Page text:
The Psychological Counseling Center, in partnership with Brandeis Students for Disability Activism and Active Minds Brandeis, held a screening of the critically acclaimed film, “Perks of Being a Wallflower,” Friday, Oct. 9. The screening was held in honor of the last day Mental Illness Awareness Week. The coalition of organizations advertised the movie night as a viewing of “a culturally significant film” and a discussion about mental health with staff and students.
Despite its setting in the Volen auditorium, the event itself was rather small. A handful of students filtered into the space before the film began. The movie was wonderful and more than a few tears were shed in the audience, but the more interesting and important portion of the evening was the discussion.
The audience and a panel comprised of students and staff members of the PCC held a dialogue about not only the film but also mental illness as a whole. Points of the movie were lauded, others were criticized. One feature of the film which many students drew issue with was the lack of representation for people of color. Many found that it white washed the topic of mental illness, and made the movie less relatable than it could have been had there been more characters of color. However, most of the comments and assessments of the film were positive.
One of the most positively commented upon aspects of the film was how ordinary its depiction of mental illness was, and PCC Clinical Director Joy von Steiger even mentioned this as a reason for her liking the movie. PCC volunteer Leah Friend ’17 commented on how “Perks” portrays mental illness, stating that “it normalizes it. I think it has this charismatic, real, genuine way of transforming something that everyone goes through into something that everyone can pick up.” Many audience members echoed Friend’s sentiments.
After the event, The Brandeis Hoot reached out to club and volunteer representatives of each of the organizing groups to talk about the screening and mental illness awareness week. A representative of Brandeis Students for Disability Activism commented on what the movie did right, saying, “‘Perks of Being a Wallflower’ is one of a variety of recent films that focus on the experience of the mentally ill rather than portraying mental illness as either a superpower or a source of violence and interpersonal pain.” The representative, who requested anonymity, went on to explain that there are still problems with the way media portrays mental illness. They specifically cited the way the media portrays mental illness in LGBT people and people of color. The representative summed up their comments by expressing gratitude that discussion on this important issue took and continues to take place.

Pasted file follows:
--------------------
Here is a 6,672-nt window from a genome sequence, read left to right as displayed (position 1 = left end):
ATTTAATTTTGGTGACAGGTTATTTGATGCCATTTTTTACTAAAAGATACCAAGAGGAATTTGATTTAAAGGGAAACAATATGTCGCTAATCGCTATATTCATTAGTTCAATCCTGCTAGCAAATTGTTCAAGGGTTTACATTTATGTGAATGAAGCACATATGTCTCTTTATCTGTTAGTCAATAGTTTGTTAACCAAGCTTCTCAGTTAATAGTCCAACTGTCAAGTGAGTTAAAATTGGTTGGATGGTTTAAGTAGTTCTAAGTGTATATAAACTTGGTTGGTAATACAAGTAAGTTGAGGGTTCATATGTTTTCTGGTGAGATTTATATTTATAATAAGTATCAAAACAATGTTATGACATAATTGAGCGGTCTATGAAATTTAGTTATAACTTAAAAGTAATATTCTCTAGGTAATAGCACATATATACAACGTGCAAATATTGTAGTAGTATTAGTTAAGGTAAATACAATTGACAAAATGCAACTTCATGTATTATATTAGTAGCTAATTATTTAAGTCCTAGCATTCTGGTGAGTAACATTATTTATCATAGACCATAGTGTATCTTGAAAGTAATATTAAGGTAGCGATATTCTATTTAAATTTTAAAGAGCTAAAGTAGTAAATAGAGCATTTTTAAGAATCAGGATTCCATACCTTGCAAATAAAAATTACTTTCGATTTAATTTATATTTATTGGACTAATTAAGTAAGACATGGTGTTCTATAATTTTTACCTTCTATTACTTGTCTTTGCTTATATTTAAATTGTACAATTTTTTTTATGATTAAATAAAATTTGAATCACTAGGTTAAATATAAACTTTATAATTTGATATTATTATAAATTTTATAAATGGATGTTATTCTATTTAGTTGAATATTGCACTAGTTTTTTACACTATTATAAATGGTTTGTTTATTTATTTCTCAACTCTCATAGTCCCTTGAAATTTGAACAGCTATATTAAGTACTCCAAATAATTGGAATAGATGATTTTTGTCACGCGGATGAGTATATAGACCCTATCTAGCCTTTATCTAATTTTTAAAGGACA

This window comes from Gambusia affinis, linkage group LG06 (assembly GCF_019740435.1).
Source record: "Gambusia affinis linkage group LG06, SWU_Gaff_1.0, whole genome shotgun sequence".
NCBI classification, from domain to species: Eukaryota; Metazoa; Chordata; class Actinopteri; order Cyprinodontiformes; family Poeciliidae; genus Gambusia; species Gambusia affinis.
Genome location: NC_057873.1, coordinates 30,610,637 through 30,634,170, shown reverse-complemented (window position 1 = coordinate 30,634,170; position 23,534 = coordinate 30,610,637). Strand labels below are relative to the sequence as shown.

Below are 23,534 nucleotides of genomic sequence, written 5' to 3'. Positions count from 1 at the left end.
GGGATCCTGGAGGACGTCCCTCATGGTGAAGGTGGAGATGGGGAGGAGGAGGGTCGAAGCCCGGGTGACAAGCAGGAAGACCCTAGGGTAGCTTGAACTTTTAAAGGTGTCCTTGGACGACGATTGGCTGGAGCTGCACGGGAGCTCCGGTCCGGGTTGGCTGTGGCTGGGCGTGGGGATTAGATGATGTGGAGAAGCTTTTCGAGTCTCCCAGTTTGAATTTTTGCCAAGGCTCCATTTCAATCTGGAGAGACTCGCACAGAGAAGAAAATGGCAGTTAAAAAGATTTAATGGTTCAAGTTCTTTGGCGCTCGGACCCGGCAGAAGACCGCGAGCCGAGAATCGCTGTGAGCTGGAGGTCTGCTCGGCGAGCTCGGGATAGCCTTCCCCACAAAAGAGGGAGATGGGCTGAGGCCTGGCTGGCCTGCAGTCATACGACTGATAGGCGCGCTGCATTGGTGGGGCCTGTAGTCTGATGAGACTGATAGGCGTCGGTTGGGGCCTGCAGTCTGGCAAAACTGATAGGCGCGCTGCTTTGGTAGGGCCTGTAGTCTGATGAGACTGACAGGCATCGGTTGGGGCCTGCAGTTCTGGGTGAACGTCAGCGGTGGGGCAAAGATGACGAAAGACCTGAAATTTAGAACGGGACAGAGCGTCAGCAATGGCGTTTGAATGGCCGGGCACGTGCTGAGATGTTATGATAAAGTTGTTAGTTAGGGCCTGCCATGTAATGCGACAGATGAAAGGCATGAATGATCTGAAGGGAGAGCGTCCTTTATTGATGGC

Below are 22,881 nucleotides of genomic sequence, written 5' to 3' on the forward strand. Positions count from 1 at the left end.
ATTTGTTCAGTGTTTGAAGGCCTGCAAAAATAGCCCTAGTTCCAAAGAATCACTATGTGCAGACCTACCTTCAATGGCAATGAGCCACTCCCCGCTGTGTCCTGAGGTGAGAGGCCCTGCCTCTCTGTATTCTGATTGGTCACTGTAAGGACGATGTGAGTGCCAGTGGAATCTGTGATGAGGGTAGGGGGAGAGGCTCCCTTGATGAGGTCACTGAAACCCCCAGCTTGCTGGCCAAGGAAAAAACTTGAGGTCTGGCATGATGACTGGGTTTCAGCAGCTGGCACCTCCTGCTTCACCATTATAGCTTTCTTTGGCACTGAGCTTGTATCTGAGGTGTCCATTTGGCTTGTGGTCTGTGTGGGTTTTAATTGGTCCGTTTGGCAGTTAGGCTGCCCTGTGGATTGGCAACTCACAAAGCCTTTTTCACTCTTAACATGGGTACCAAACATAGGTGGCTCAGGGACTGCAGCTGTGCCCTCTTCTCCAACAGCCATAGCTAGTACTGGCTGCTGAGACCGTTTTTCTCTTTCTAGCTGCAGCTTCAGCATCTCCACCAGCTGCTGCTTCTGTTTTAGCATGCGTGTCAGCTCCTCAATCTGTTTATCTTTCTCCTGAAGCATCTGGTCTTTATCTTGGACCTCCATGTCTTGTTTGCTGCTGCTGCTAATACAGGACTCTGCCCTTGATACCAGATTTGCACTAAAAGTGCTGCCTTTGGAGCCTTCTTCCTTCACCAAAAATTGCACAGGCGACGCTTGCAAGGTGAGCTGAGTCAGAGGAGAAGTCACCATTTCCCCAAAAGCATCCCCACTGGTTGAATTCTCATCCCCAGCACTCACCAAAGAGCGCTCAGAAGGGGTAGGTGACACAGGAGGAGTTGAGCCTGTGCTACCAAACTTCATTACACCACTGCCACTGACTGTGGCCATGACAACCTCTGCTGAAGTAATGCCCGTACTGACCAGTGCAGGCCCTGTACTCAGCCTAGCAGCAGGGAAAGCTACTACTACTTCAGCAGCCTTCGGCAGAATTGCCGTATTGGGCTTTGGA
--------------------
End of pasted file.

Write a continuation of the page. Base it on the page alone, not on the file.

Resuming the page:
According to Cassidy Tatun ’17, the president of Active Minds, the club is a recently founded “chapter of a national organization dedicated to decreasing the stigma surrounding mental illness on college campuses.” Through discussions in club meetings and planned events such as the screening Friday, Active Minds tries to start a dialogue about mental illness to end the stigma. Both Friend and Tatun agreed that talking about mental illness is one of the most important things students and faculty can do to end the stigma.
Tatun stated the importance of a conversation on mental illness very clearly by recalling the tagline Active Minds uses in their campaign to end stigma, saying “Stigma causes shame, shame causes silence, and silence hurts us all, and that’s something that I really believe in and sticks with me.” She continued her point, saying, “being somewhere where you can openly discuss what’s wrong and feel like you have support can be life changing for people. It can be lifesaving for people.”
The PCC and Active Minds hope to provide a platform and a space for students to discuss both their personal experiences with mental illness and the topic on a broader scale. They hope to host more movie nights over the course of the semester, and are meeting this Friday, Oct. 15 to discuss the next film to be shown. Everyone in attendance at the screening recognized the importance of the discussion on mental illness.
Von Steiger codified the goal of the screenings eloquently, saying “I think that the more people who have difficulty who can speak up about their struggles the more people will feel less shame about it.”